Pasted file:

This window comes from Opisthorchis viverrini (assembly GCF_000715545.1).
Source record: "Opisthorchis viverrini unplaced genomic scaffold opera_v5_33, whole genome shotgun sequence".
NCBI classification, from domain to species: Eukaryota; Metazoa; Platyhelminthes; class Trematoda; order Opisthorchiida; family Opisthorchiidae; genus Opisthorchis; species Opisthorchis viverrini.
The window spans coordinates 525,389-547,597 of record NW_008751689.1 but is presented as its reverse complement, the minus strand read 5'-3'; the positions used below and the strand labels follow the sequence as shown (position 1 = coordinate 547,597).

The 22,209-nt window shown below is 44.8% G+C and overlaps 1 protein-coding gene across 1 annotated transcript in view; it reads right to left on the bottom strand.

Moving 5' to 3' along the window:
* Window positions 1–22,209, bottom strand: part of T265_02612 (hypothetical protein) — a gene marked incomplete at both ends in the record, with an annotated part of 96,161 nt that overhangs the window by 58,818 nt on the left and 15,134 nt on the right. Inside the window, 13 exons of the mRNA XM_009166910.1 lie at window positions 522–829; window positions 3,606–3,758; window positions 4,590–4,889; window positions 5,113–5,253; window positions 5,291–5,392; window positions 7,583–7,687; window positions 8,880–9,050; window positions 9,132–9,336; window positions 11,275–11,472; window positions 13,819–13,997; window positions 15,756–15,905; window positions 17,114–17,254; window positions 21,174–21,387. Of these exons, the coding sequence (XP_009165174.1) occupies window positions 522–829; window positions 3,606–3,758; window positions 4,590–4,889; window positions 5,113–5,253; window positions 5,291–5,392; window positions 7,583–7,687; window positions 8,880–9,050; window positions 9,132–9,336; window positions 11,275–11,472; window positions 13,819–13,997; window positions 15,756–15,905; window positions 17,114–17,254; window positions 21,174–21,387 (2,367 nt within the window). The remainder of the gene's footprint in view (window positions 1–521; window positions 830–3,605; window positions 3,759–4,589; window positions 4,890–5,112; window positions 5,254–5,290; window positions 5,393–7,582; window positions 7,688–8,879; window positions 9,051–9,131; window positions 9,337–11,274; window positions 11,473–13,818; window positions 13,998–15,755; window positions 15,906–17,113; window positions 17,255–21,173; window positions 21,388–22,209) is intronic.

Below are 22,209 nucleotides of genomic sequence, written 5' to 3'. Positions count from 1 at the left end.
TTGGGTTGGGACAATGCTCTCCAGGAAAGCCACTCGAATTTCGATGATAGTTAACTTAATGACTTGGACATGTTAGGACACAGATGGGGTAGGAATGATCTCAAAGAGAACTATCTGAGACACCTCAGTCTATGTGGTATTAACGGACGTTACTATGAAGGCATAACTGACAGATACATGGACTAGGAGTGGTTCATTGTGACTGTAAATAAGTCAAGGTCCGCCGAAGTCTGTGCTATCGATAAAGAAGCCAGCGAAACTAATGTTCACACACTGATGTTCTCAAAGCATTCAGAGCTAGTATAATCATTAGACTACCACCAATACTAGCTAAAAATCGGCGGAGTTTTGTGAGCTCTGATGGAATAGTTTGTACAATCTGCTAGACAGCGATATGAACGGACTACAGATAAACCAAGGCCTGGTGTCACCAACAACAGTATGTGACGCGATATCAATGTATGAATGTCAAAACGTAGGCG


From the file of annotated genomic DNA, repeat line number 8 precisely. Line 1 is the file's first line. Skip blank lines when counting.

Below are 22,209 nucleotides of genomic sequence, written 5' to 3'. Positions count from 1 at the left end.